I never think of the Pacific Northwest as a home for very strange creatures. We have the expected animals, such as deer and squirrels and tweety birds. I’ve written about the mountain beaver (Aplodontia rufa), a rodent found only in the forests of Washington and Oregon. Today the snow ranger crew was out in the snow practicing avalanche rescue techniques and we observed iceworms. Very little is known about these animals. When I googled them, I was led to articles about iceworms in the glaciers of Washington, Oregon, and Alaska. But we were not on a glacier today. These iceworms were moving around the four foot deep snowpack at Snoqualmie Pass. This snow melts in the summer, so what happens to the worms?
They are segmented like earthworms, and up to two inches long. The ones I saw were black or very dark reddish-brown, easily mistaken for a dead fir needle. Until they move, which they can do quickly and dexterously. I watched one climb up the vertical wall of a pit we had dug to look at the snowpack. When I asked about how they live, I learned that nobody knows much about them. They live in the snowpack and eat microorganisms–snow is not as pure and sterile as we might think. The body heat from a person’s hand can cause them to melt. They are superbly adapted to winter, with a sort of antifreeze in their bodies.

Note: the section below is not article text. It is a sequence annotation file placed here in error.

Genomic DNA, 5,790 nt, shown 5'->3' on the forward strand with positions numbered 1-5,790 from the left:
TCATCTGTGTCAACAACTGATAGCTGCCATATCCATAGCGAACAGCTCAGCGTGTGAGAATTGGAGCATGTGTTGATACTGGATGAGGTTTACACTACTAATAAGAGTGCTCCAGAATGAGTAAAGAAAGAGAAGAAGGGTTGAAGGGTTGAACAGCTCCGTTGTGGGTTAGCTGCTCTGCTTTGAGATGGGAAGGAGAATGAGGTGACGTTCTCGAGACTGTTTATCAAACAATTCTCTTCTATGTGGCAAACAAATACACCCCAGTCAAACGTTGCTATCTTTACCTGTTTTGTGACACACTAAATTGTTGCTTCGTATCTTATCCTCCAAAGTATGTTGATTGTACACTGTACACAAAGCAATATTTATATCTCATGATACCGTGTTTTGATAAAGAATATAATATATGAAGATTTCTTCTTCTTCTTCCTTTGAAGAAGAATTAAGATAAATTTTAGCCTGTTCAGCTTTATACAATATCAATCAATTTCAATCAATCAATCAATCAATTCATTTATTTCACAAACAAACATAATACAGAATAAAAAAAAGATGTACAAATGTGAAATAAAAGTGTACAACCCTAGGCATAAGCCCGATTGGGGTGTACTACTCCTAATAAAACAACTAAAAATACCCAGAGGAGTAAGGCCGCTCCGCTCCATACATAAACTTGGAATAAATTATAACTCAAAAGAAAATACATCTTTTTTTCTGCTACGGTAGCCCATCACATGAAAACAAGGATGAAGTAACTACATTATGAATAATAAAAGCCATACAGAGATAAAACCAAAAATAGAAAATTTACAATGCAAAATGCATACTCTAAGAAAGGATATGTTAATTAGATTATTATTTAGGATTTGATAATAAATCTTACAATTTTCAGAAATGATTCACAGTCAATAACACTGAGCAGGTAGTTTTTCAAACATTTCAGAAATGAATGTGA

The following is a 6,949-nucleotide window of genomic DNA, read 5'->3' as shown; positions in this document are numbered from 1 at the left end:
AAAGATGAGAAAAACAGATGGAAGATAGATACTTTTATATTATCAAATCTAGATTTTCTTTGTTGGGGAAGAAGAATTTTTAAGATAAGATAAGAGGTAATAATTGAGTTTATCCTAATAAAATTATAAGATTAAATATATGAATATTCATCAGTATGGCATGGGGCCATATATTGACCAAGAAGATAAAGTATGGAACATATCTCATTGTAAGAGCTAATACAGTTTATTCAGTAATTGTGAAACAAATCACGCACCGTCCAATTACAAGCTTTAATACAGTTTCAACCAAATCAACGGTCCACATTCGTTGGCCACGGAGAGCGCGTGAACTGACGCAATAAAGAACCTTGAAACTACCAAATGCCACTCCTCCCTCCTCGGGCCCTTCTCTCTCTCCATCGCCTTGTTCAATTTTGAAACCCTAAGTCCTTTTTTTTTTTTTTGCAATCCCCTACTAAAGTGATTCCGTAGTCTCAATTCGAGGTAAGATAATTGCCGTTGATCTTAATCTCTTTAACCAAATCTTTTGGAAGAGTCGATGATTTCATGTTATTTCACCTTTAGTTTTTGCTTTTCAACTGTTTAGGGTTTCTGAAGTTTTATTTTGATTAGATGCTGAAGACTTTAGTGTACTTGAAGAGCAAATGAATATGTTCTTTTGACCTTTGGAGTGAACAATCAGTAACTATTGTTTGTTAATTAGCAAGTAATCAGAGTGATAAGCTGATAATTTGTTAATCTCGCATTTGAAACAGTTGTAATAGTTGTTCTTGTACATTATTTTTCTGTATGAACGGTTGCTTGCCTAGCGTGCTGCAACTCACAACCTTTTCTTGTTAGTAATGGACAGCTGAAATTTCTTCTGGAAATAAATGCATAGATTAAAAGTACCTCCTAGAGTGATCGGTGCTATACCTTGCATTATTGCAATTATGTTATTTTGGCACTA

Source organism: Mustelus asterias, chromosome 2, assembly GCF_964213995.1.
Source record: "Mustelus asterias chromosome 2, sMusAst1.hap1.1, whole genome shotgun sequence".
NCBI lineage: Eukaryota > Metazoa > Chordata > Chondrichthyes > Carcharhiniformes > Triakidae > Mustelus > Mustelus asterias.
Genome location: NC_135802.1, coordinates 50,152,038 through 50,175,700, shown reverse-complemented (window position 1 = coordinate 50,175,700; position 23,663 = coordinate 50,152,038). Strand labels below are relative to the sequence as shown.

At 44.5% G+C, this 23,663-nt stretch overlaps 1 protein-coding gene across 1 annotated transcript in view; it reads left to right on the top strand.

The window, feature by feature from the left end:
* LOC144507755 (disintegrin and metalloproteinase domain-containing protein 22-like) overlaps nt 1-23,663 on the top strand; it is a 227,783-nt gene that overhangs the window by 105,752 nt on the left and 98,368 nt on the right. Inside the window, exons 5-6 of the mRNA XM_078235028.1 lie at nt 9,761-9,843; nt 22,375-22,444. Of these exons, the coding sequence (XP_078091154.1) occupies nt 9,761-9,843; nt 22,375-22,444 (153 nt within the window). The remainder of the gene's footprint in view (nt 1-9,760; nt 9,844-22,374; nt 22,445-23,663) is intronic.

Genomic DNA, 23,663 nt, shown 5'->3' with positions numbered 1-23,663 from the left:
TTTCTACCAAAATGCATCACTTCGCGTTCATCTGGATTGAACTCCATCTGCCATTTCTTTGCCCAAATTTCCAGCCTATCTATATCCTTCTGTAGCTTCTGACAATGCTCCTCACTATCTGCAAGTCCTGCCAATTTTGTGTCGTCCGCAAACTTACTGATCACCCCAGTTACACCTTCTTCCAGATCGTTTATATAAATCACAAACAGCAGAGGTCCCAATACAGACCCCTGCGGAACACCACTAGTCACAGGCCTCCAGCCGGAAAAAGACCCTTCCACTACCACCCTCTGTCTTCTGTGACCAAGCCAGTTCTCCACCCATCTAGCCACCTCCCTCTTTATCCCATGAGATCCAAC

How delightful to once again discover that we humans don’t know everything! Once again I am left with more questions than answers.